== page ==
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The History of Harvard's Commencement, Explained
UPDATED: October 18, 2015, at 7:25 p.m.
In the Science Center Plaza Wednesday night, Sarah E. Blatt-Herold ’18 stood inside a seven foot by nine foot rectangle marked by blue tape. In her hands was a sign asking, “How should we change the prison system?”
Blatt-Herold was one of 23 students who took turns holding vigil to protest juvenile solitary confinement. This 23-hour silent vigil began Wednesday at 7p.m. and ended at 6p.m. the following evening. The rectangle was meant to represent the size of a solitary confinement cell, and the 23 hours represented the number of hours each day a prisoner would spend in the cell.
“The point about it is to make people stop and think for a second,” said Blatt-Herold, who is also the event’s organizer.
The protest was called 7x9, a national movement that occurred across 12 American universities this October. This particular protest was organized by the Harvard Undergraduate Organization for Prison Education and Reform, a subdivision of the Phillips Brooks House Association.
Eva Shang ’17, HOPE’s education director, said that this year’s event was more action-oriented, as the protest included a petition against juvenile solitary confinement which spectators could sign.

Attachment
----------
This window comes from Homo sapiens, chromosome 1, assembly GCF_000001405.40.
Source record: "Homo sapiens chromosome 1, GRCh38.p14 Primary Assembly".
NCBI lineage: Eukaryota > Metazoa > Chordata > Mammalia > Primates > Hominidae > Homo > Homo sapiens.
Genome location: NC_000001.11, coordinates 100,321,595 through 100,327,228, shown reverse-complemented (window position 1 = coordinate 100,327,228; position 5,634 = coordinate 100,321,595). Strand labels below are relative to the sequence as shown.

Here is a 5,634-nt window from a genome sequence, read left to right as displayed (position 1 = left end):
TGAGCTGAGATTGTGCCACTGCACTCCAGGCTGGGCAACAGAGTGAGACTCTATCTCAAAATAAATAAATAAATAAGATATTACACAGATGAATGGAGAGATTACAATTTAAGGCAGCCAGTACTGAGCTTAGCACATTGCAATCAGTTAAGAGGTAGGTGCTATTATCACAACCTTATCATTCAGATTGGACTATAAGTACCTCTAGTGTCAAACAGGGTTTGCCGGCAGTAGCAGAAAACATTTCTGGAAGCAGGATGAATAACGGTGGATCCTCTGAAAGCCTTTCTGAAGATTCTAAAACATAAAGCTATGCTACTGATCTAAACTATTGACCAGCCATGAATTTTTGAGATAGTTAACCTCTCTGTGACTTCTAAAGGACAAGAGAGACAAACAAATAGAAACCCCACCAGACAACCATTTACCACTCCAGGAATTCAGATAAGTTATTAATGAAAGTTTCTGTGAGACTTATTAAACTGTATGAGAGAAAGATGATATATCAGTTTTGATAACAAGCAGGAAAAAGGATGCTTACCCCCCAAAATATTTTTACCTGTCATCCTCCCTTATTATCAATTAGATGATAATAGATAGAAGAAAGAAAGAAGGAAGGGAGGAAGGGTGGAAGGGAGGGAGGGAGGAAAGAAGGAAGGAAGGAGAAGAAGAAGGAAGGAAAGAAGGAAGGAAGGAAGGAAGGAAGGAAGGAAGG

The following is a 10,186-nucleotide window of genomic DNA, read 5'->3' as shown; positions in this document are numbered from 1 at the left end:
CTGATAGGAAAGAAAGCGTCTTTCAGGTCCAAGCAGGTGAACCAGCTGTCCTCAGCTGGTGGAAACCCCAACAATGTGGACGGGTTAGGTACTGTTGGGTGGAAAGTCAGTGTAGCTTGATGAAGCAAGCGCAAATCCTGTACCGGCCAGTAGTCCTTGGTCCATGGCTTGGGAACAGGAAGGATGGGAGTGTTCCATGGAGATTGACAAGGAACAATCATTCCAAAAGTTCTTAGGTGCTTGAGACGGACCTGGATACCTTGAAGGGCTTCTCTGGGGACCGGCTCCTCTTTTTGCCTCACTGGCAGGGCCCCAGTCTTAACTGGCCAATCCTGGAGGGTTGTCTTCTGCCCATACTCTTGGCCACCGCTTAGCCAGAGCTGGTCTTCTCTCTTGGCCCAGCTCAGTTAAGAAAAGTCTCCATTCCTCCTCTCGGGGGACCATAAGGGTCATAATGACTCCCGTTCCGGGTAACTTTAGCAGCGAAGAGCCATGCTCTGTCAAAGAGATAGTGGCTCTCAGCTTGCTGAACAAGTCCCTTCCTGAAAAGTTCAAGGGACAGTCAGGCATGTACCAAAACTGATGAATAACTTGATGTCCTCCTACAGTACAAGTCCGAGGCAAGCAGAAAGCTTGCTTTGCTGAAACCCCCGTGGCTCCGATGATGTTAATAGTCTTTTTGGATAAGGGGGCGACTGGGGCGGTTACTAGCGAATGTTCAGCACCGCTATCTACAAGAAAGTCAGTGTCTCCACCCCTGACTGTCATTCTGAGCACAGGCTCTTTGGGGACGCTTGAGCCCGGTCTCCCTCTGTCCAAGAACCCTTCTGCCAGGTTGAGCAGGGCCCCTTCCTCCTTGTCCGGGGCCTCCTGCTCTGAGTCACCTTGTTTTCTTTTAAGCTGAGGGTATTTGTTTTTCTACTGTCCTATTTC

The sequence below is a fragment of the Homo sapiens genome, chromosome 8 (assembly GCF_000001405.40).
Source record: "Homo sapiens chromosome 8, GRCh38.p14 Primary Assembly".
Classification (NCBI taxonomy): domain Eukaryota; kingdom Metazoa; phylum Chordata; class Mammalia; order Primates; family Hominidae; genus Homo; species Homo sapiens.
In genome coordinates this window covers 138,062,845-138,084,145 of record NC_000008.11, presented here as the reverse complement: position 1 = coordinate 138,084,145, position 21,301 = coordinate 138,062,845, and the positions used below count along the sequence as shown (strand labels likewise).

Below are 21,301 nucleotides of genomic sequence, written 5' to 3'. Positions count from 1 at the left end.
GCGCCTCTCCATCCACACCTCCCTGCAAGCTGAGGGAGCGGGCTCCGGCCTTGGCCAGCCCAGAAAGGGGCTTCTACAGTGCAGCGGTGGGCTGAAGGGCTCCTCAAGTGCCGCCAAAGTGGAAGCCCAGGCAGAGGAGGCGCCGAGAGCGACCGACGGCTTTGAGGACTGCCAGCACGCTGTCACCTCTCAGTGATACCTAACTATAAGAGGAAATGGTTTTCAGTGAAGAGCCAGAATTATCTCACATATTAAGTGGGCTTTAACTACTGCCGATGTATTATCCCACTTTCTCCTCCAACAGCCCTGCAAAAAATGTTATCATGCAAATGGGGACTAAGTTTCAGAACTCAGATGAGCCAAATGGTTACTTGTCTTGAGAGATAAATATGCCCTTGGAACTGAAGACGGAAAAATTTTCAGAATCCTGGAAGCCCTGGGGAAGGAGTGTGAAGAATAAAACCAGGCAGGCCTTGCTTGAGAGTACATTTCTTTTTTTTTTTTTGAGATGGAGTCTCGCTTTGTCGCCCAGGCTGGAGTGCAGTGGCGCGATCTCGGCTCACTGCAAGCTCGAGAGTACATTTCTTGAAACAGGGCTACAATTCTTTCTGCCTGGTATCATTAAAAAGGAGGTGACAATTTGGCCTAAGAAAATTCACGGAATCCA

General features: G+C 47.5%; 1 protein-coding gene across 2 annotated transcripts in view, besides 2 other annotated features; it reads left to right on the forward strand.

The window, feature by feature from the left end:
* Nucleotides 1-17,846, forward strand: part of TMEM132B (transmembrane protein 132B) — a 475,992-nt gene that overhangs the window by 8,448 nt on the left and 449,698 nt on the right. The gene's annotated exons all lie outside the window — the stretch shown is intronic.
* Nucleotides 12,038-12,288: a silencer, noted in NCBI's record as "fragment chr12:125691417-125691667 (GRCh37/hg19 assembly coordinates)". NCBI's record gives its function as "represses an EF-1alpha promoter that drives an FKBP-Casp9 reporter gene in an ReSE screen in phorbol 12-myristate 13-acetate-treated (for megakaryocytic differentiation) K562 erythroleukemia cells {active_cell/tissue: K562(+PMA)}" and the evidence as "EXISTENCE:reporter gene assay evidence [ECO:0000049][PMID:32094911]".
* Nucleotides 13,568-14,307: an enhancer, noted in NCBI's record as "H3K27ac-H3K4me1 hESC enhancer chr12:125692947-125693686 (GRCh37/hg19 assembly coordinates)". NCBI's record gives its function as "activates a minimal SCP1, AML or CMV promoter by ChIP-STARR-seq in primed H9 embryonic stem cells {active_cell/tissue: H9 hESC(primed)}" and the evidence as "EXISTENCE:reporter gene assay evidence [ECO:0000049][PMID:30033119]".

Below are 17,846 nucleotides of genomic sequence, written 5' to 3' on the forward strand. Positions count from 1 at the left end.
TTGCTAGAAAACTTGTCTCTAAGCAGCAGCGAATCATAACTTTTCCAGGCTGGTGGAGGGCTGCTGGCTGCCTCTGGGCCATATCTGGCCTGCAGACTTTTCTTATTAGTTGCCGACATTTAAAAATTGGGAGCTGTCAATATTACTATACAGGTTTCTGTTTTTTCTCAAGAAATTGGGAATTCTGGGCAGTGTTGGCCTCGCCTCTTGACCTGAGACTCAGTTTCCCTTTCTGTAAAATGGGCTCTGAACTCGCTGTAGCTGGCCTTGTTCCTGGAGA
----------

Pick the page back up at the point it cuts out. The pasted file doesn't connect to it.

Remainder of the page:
Participants said that the vigil provides a visual representation for the abstract idea of solitary confinement.
“I think for a lot of people at Harvard, it’s an issue that maybe they know about intellectually but it’s not present in their minds,” said Henry M. Gomory ’17, who participated in 7x9 last year. “It doesn’t come up in everyday life.”
For some protest participants, the event put everything in perspective. “The whole ethos of our society is embedded in technology….so imagine staring at a brick wall for that long….you’re thinking about PSETs. They’re thinking about nothing,” said Larry Cherkasov ’18, who took the protest’s second shift.
Rachel P. Thompson ’16, who also protested last year, said that HOPE is trying to utilize the Harvard name to the group’s advantage.
“We are trying to use it as a gift,” she said. “Maybe we can leverage our position.”
7x9 originated at Princeton University, and Shang brought the movement to Harvard in 2014. Students at Harvard held the vigil for the first time last fall.
Shang and Thompson both said the late-hour shifts helped them better empathize with prisoners.
“It’s not so much about raising awareness as much as it is about just being there and thinking about the people who are going through this process,” Shang said. “There’s really a sense of tremendous solidarity.”
This article has been revised to reflect the following correction:
CORRECTION: October 18, 2015
An earlier version of this article misquoted the writing on a poster held by a protester at the solitary confinement vigil. In fact, the poster asked "How should we change the prison system," not "what can you do" to change it.
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